Diverticulitis is a fairly common digestive disease which typically affects the large intestine and/or colon. The condition is caused by an infection to the diverticula (pouches which form on the outside of the colon). Diverticulitis generally develops from a less serious condition known as diverticulosis. The most common symptoms associated with diverticulitis are:
- Lower abdominal pain (usually on the left side, though it can be on either side)
- Chronic fever
- Elevated white blood cell count (leukocytosis)
Other symptoms which may occur with diverticulitis include:
- Rectal bleeding
Diverticulitis, while unpleasant, is usually treatable, especially if it is caught early and given proper medical care. Left untended, however, it can become a serious medical condition.
How to Apply for Social Security Disability with Diverticulitis
To qualify for Social Security disability benefits with diverticulitis, your condition must have lasted or be expected to last at least one full year. Because diverticulitis is generally treatable, it can be one of the more difficult conditions with which claimants can qualify for Social Security disability benefits.
To make things even more difficult, there are no specific requirements laid out in the Blue Book (the guide book the SSA uses to determine whether a condition qualifies you for disability benefits). Because of this, those who claim disability benefits due to diverticulitis must show that either:
- Their symptoms are equivalent or greater than the symptoms needed to qualify for disability benefits for another condition which is listed, or
- Their symptoms are severe enough that they cannot reasonably be expected to perform any kind of work for which they are qualified or could be reasonably trained.
Inflammatory Bowel Disease (IBD) is the closest condition to diverticulitis which has a listing in the Blue Book. SSA officials will often compare your diverticulitis symptoms to the guidelines laid out for qualifying based on IBD in Section 5.06 of the Blue Book. The conditions the SSA looks for before they will qualify you for disability based on IBD include:
- Documentation of medical imaging showing the condition (usually CT Scan)
- Bowel instructions which require hospitalization at least twice, two months apart, in a six month period.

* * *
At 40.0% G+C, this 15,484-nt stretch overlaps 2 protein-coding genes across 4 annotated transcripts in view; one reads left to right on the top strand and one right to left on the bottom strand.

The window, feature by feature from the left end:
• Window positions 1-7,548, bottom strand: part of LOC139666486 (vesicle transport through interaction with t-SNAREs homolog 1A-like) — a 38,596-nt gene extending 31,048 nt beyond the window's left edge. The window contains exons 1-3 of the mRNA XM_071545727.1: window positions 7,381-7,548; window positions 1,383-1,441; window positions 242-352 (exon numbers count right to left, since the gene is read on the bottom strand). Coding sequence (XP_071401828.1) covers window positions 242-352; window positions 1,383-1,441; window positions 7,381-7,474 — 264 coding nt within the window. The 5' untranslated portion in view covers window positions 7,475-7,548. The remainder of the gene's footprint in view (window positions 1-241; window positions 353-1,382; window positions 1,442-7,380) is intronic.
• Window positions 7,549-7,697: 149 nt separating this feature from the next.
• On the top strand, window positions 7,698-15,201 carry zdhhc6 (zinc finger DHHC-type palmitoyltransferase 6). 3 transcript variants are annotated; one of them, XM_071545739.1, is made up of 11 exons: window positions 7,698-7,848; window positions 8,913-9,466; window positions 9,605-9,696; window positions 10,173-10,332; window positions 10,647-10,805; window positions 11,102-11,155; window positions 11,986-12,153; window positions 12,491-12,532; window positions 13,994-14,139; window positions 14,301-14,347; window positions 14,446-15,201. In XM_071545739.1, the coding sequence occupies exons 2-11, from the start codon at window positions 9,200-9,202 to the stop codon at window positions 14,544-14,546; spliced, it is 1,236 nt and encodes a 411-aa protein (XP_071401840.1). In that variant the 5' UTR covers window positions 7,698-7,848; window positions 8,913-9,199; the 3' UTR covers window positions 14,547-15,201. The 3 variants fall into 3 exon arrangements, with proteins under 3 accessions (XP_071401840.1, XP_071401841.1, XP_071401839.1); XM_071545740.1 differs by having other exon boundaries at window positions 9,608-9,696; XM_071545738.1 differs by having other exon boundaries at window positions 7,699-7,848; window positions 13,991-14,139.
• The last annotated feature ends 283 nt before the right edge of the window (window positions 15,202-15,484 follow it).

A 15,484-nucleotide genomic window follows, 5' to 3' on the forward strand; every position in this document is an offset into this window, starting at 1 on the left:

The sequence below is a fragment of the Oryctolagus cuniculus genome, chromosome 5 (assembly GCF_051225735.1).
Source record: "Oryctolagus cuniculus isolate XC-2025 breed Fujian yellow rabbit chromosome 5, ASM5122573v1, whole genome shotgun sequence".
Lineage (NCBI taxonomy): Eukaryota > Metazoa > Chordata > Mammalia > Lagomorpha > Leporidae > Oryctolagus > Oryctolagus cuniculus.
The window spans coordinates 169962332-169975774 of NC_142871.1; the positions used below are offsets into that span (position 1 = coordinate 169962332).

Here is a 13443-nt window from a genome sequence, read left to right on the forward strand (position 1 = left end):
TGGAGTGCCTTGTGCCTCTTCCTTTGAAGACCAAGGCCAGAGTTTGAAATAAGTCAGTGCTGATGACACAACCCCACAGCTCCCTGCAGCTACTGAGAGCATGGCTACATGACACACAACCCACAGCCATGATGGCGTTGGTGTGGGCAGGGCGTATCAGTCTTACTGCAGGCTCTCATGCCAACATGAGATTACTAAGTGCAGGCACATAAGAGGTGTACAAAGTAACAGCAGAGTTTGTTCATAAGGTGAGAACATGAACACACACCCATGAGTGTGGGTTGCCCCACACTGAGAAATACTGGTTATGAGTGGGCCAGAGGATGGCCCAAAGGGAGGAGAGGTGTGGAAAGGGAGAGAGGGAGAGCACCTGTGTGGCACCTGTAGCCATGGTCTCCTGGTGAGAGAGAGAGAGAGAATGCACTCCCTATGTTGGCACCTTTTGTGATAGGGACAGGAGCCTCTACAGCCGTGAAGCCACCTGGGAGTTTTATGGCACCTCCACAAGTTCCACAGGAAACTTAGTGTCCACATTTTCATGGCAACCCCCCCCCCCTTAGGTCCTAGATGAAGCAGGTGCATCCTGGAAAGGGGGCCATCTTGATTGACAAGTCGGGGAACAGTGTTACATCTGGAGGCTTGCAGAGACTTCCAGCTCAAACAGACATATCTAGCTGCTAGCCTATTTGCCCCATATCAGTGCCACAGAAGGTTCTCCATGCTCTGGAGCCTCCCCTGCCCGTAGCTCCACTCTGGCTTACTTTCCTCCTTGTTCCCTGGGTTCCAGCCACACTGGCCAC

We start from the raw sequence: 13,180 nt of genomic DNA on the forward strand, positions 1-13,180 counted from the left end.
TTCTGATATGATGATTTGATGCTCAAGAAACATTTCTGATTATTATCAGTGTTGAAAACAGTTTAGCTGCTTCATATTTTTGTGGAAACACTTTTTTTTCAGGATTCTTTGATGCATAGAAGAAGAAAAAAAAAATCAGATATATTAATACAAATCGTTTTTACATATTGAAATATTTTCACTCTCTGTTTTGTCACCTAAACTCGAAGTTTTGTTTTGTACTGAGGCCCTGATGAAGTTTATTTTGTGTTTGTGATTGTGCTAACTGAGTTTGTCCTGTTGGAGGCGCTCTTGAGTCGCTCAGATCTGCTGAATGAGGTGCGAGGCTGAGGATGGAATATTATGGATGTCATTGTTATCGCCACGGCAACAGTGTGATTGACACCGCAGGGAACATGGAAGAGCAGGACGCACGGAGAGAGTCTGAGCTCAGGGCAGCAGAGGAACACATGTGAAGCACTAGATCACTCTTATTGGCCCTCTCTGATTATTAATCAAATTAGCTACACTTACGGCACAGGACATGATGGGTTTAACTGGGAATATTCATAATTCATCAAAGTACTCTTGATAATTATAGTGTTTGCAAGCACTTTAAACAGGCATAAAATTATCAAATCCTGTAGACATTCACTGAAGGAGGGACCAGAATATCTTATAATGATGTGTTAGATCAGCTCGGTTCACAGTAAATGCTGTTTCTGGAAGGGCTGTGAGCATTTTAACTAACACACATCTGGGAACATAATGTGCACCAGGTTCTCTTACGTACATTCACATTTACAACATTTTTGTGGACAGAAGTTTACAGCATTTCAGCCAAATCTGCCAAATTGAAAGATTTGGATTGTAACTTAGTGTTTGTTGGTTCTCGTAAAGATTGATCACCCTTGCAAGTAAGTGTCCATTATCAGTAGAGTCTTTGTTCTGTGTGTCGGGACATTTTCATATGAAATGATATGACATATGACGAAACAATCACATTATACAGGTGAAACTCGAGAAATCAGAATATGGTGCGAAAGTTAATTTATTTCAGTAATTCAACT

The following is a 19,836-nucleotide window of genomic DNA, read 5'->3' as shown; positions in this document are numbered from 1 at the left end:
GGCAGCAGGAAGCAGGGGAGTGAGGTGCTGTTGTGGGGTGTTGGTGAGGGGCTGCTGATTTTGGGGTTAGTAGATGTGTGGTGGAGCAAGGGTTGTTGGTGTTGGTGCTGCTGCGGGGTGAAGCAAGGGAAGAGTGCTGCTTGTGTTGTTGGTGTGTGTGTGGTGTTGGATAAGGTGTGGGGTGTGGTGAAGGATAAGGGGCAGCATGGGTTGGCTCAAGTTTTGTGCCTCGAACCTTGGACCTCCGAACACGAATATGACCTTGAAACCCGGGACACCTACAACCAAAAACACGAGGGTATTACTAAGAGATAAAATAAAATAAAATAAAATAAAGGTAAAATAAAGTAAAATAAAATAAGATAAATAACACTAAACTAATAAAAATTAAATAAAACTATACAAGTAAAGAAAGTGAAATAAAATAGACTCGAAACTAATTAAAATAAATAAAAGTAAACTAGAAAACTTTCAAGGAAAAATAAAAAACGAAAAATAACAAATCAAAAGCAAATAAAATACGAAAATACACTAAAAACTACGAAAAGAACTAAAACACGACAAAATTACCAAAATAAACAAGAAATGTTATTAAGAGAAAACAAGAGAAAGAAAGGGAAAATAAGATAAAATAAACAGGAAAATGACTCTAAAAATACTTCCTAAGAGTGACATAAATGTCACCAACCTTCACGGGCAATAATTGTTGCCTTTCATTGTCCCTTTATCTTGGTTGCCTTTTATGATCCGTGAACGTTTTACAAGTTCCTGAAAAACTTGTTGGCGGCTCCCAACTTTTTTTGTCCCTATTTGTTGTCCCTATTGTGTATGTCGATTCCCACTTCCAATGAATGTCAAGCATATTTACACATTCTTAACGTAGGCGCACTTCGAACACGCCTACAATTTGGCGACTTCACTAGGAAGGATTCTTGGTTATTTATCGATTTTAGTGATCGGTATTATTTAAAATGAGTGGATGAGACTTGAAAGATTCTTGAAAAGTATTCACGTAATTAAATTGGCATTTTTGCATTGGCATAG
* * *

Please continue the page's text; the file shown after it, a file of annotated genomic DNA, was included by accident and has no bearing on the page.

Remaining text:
- Chronic anemia (hemoglobin 10 g/dL or lower, tested twice with a two month interval.
- Abdominal pain which cannot be controlled with narcotics. Tested on two separate occasions at least two months apart.
- Draining fistula or abscess
- Significant involuntary loss of weight
- Inability to meet nutritional needs without a catheter
Because there is no specific listing for diverticulitis, the onus is on you to prove that your condition makes it impossible for you to continue working. Be aware that claims are usually denied, at least in the initial stages.
Your Diverticulitis Social Security Disability Case
Your chances of having your diverticulitis Social Security disability benefits approved improves dramatically when you are represented by a Social Security disability lawyer. Whether you are just starting to fill out the initial paperwork to file a disability claim or have already had your claim denied, it’s always a good idea to discuss the particulars of your claim with a Social Security disability lawyer.
Consult a Social Security disability lawyer in your area. Social Security lawyers work on a contingency basis. They only collect if you are approved for disability benefits. Even then, your lawyers’ share will not come out of your ongoing benefits. Rather, they receive a percentage of your back pay after you area approved for benefits. In most cases, the Social Security Administration sends your lawyer a check directly.
No matter what stage of the claims and appeals process you are in, a lawyer can help you make sense of your Social Security disability benefits.